'Children who begin their education in a learning environment that is vibrant, purposeful, challenging and supportive stand the best chance of developing into confident and successful learners.'
(Planning For Learning in the Foundation Stage, QCA 2001)
And from the new EYFS Framework became statutory from 1st September 2012;
'...a child's experiences between birth and age 5 have a major impact on their future life chances. A secure, safe and happy childhood is important in its own right. Good parenting and high quality early learning, together provide the foundation children need to make the most of their abilities and talents as they grow up.'
Personal & Social Skills AND emotional well-being
The children at Riverbanks are introduced to playing and working in groups of various sizes, and helped to develop a strong sense of self-esteem. We encourage them to help one another and to listen to each other, and there are times when 2 to rising 5 year olds all play and work together. The adults in the environment are also expected to model positive relationships to the children.
Communication and Language AND Literacy
We place a major emphasis on encouraging individuals to speak to the group, and on listening to one another's verbal contributions.
As part of their early reading experiences, we use 'phonic', 'look and say' and 'real books' as well as the 'shared reading experience'. We also use the widely acclaimed, multi-sensory approach to teaching all the sounds in our alphabet called 'Jolly Phonics'. Each session, the children are involved in a story and literacy time.
The photograph to the right shows one of our pupils going through his little sound book with his literacy key teacher.
Once a term, we offer a free Speech and Language Screening Service by a qualified therapist to help identify any particular difficulties in a child's language development. This is just one of the "extras" Riverbanks offers its families.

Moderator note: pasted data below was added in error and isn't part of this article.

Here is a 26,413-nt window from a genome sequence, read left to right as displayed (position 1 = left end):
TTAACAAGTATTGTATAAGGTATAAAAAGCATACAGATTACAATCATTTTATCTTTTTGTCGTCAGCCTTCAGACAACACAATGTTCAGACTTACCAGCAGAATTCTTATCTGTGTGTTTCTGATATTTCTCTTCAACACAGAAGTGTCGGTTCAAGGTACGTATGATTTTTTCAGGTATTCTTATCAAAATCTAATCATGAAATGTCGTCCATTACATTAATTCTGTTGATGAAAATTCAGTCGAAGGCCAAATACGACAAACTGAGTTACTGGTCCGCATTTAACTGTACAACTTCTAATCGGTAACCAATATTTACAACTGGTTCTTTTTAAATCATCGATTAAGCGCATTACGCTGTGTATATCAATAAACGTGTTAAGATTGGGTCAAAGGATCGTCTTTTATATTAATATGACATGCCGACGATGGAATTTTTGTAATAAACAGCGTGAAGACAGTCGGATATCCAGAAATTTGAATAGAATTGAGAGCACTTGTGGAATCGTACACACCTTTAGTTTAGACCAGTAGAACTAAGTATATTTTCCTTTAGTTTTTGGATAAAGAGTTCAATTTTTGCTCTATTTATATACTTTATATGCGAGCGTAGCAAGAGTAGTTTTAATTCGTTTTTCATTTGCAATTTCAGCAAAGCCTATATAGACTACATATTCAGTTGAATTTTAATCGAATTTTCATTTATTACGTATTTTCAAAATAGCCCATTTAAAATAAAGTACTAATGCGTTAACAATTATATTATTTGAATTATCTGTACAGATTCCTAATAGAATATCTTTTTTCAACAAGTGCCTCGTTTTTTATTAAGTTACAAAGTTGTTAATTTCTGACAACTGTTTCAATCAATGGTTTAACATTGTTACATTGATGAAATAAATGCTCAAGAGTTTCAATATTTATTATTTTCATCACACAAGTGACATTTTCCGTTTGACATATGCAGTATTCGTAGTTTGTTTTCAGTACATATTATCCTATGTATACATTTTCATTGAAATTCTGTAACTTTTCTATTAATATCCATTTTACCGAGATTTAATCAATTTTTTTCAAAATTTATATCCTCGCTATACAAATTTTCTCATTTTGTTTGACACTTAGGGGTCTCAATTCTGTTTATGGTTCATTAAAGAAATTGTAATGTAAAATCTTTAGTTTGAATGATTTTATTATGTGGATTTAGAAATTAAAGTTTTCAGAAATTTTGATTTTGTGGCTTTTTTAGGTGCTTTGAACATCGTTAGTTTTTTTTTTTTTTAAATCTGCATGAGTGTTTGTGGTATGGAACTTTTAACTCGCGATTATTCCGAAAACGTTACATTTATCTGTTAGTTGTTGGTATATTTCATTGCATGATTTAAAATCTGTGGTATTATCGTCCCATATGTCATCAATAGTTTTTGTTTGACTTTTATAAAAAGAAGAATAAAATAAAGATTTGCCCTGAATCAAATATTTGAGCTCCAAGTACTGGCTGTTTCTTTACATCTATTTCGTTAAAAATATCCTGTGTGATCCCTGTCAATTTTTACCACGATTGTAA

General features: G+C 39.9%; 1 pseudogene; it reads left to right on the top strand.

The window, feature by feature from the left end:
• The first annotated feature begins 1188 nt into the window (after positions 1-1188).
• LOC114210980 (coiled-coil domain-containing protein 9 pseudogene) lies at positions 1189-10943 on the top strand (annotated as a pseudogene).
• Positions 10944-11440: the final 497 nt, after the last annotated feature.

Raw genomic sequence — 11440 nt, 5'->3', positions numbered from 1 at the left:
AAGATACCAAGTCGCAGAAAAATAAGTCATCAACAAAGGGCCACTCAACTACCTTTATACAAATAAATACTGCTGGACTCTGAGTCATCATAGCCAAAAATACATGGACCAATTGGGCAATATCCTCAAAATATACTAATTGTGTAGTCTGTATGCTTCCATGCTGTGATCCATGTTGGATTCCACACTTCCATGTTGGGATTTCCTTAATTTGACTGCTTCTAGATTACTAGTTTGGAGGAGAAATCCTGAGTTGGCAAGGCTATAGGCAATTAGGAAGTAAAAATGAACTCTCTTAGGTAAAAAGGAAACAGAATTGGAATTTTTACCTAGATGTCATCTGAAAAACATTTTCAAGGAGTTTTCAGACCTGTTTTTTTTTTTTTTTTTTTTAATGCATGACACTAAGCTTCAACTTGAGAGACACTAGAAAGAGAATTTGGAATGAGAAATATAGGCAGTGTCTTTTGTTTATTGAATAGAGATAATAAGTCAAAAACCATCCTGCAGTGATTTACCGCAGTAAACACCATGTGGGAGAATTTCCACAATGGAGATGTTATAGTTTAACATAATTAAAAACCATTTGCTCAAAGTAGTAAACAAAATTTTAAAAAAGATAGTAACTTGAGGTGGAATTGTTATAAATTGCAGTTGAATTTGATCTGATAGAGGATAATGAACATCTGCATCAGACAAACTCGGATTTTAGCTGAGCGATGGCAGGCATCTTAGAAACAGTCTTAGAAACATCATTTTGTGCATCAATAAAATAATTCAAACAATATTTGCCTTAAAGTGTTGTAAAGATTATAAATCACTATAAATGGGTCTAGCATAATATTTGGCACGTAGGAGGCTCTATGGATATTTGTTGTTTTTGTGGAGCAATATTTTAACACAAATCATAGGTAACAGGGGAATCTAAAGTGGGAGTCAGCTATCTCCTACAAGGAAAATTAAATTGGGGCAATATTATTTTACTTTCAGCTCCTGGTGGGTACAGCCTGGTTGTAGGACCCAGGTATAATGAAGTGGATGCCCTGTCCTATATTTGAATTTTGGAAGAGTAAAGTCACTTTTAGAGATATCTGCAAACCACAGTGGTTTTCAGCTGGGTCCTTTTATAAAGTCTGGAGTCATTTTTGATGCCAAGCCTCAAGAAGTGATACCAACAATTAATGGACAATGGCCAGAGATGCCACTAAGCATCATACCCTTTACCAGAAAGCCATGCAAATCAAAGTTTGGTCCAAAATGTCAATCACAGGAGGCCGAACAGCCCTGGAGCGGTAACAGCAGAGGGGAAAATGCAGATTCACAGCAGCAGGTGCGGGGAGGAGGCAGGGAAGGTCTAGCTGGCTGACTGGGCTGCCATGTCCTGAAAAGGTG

Learning About their World
Children develop practical skills for life, for example, polishing their shoes and pouring liquids, and learn how to become more independent in the school environment. We have focus days on traditions and special days from many countries and faiths e.g. Divali, American Independence Day, St Patrick's day, Chinese New Year, Christmas, Harvest. We also introduce the children to the concept of "giving to others" who are less fortunate than themselves, through Harvest assemblies and fundraising events for charity. We are currently helping to buy bricks for a school in Uganda.
This is what we call non-verbal communication.
Physical development at our stage of the education process is all about improving coordination, control, manipulation skills and movement. We regularly provide indoor and outdoor equipment and activities and select the language we use carefully, when inviting the children to move their bodies.(eg; prepositions, movement verbs) The children have lots of opportunities to practise balancing on our beams.
Expressive Arts and Design
Creativity in a child enables them to make connections between one learning area and another. This curriculum area includes art and craft obviously, but also activities such as percussion instruments, moving to music or spoken language, drama and of course offering time for the children to become engaged in imaginary play, with or without props.
Children at this stage NEED opportunities to explore numbers, shapes, space and measuring independently through meaningful, practical experiences which they can initiate and develop themselves.
At Riverbanks, we allow TIME every day for our pupils to become engaged in such opportunities. Adults observe the children and then extend the children's thinking by raising open-ended questions and helping the children to evaluate their findings. Equally, we may use specific Montessori apparatus and Ten Town resources to help teach numbers and basic concepts such as size, shape and colour. Consider this thought from Jane Healy who wrote 'Your Child's Growing Brain' -
'Trying to speed learning over unfinished neuron systems might be akin to racing a limousine over a narrow path in the woods. You can do it, but neither the car nor the path ends up in very good shape! Moreover, the pressure that surrounds such learning situations may leave permanent emotional debris.'
Maths is all around us and we take every opportunity to help the children use and understand mathematical concepts. For example, at register times discussing days of the week, when giving out one sharpened pencil to each child at the table, using our fingers in singing number rhymes and creating an area for the bikes using 10 large traffic cones.